Yard sales are THE BEST!! From a buyer's perspective - you will never find a better deal than at a yard sale. I've managed to find an Ann Taylor sweater for $2 (I get compliments every time I wear it), Claire V. and Vera Bradley hand bags for $1-$5, and Christian fiction books for $0.25/each - score! You can also find necessities. One Saturday morning before my weekly yard sale adventure, my blow dryer started spitting sparks at me - yikes. So I kept an eye out and found one at a church sale that day for $0.50. It would have cost me at least $20 at Wal-Mart. And I like it better than my old one.
I could go on forever -but I won't. This weekend I'm having my own yard sale and it inspired me for this blog. It's a great way to earn some money and get rid of your stuff. Some people think it's not worth the effort, but let's think about this. You drag stuff (that you don't want) out to your front yard, people come by and PAY YOU to haul it away for you. How is that not awesome?
Having been to so many I have seen that there is very clearly a right and wrong way to conduct a yard sale.
1. Price everything. I have a few theories as to why people don't price their "merchandise". a. They're lazy, b. they don't have time (and I get that, really I do), or c. they think if they don't price it, maybe you'll offer them more than they want for it. Riiiiight. That will never, ever happen, so just go ahead and price EVERYTHING. Yes, it takes time, but it will save you from having to figure out how much you want for something 100x over the course of your sale when somebody yells "How much ya want for this?!" Most of the time, if someone doesn't have their stuff priced, I won't even bother asking how much they want for it because I assume they want a ton. They may only want $1 for that box of sparkly antique Christmas balls, but I'll never know and they'll end up taking it back into the house with them.
Oh, and by the way, when you ask someone how much they want for something, for every second they pause, the price is going up in their head. Me: "How much do you want for this picture frame?" Them: "Um... (tick, tick, tick)...$6" Is she crazy?! Me: "Thanks." Put the frame down, moving on...
2. When someone says "Will you take $2 (or whatever price) for this set of Garfield mugs (or whatever treasure)?" your answer should always be an enthusiastic "YES!". The point of a yard sale is to get rid of your unwanted stuff - not to make money. Making money is the bonus. If you turn down offers, you may not get another and you'll end up taking your stuff back in your house where it serves no purpose but to add to the clutter. Repeat after me: "Anything is better than zero."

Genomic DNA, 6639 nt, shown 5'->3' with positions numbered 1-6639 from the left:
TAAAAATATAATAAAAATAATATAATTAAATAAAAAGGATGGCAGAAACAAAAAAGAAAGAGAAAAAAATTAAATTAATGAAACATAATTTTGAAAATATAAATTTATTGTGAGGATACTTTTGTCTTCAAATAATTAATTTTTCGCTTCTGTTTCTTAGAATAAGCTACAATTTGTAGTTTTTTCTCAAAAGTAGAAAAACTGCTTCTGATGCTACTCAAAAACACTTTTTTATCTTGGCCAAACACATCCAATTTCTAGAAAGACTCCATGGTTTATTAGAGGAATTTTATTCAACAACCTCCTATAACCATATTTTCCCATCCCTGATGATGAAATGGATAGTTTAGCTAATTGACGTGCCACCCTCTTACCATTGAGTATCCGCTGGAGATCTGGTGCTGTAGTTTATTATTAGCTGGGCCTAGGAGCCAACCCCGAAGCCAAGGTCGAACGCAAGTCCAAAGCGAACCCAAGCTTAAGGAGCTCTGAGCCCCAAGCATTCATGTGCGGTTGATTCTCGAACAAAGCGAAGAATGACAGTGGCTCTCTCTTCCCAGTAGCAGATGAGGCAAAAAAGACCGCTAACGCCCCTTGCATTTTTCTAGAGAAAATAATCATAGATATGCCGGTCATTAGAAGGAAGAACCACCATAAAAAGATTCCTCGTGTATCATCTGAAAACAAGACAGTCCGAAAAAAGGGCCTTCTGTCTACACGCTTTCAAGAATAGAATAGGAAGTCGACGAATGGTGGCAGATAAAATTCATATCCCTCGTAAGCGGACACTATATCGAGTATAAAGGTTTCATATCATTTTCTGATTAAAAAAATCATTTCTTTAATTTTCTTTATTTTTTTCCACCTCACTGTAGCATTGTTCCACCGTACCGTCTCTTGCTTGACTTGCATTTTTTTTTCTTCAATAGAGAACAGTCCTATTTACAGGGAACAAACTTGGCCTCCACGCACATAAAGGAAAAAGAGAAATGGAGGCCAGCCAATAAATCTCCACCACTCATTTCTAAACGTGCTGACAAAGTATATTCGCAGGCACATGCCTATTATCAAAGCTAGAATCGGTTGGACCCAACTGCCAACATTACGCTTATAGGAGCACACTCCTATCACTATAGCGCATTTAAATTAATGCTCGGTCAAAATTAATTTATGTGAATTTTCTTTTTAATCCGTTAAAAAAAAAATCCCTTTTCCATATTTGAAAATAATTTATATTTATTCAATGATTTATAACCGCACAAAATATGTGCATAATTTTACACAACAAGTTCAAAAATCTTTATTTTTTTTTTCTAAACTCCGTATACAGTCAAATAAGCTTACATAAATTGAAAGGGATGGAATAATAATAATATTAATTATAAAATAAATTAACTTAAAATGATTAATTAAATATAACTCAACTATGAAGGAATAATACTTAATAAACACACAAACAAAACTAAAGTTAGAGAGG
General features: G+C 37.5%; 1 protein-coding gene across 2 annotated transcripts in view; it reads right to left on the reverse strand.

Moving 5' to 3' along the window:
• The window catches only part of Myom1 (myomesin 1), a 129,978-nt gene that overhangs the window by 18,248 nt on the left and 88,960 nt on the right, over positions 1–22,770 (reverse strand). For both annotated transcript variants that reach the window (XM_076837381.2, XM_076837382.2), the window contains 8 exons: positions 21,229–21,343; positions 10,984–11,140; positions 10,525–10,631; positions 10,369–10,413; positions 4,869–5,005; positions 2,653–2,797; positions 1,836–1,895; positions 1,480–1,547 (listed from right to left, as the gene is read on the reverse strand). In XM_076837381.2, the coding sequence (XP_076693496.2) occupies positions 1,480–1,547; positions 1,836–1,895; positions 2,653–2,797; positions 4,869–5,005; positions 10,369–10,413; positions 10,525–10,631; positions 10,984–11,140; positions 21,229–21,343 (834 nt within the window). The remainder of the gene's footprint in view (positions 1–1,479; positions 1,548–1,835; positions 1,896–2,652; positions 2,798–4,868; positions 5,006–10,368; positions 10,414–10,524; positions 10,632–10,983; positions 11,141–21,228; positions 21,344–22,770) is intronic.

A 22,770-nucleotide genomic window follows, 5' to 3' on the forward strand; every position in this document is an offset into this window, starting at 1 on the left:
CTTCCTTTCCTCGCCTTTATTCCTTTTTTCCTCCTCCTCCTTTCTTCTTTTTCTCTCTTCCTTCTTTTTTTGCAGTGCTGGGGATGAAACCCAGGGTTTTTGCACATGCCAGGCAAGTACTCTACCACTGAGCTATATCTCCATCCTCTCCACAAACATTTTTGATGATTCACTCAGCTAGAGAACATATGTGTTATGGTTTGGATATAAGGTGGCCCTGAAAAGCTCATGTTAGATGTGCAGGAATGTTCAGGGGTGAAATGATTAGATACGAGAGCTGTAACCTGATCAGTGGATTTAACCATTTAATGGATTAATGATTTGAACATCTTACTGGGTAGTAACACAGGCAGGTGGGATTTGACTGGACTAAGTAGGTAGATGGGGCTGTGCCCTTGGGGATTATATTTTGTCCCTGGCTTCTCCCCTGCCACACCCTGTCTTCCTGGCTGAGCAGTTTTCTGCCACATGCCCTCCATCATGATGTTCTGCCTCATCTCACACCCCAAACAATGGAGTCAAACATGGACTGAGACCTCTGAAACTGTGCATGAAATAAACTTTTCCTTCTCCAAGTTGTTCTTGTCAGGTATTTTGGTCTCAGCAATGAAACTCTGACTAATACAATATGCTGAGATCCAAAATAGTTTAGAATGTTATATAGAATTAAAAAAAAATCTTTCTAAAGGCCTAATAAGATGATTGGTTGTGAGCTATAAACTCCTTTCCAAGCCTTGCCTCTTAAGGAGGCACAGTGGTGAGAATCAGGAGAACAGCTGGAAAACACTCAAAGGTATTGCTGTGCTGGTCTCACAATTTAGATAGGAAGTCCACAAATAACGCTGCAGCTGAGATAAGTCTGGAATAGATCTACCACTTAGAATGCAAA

Females especially are prone to saying things like, "I couldn't possibly take less than $10 for that." Sure you can! If you don't, you'll be taking it right back inside with you at the end of the day. Just sayin'.
3. Most of your stuff should be in the $2 and under range. What? Are you serious? But I paid $55 for that sweater. Um, I don't care and neither does anyone else. Do you know how many times I've heard, Me: "You want $55 for these Harley Davidson boots?", Him: "Well they cost me $150.00 new." Yep, again, I don't care. This is a yard sale. If you want big prices for your name brand stuff, you need to take the time and effort to put it on eBay or Craigslist or some other venue other than a yard sale. By the way - Harley Davidson stuff does extremely well on eBay - as well as a whole bunch of other stuff that I'll share in another blog someday.
4. If you have some things you can get a little more for - like CD/DVD players, almost new lawn chairs, furniture, foot spas, etc., price them at odd numbers. For example, I had a tv with a VHS player that I wanted $15 for. I put $17 on it, so someone could offer me $15. They would feel like they got a deal, I would get what I wanted. Some teenager came by and bought it to play video games on - and paid me the full $17 - very cool.
5. If you're one of those people who thinks this is too much work, here's a tip: You can find little round stickers, specifically made for yard sales, at Dollar Tree or pretty much any office supply store. And they already have the prices on them! Divide your stuff into piles - the fifty cent pile (not the rapper), the $1 pile, etc. and have your kiddos price everything. Kids love to sticker things :) See, this is getting easier by the minute.
6. Always have a "cause". It will help motivate you when you don't feel like messing with it. For example, the yard sale I'm having Friday is to raise money to spend at the outlets on vacation. Previous causes have been - landscape stuff for the yard, highlights for my hair, etc. Yes, the "cause" is usually me. But we're on a budget remember? So having a "cause" makes the yard sale more fun, knowing it's going toward something fun, and it keeps me from steering off budget for the little extras.
This is just the beginning: Part II to come soon. :)
"I like her. She talks about things. We never talk about things" ~Sense & Sensability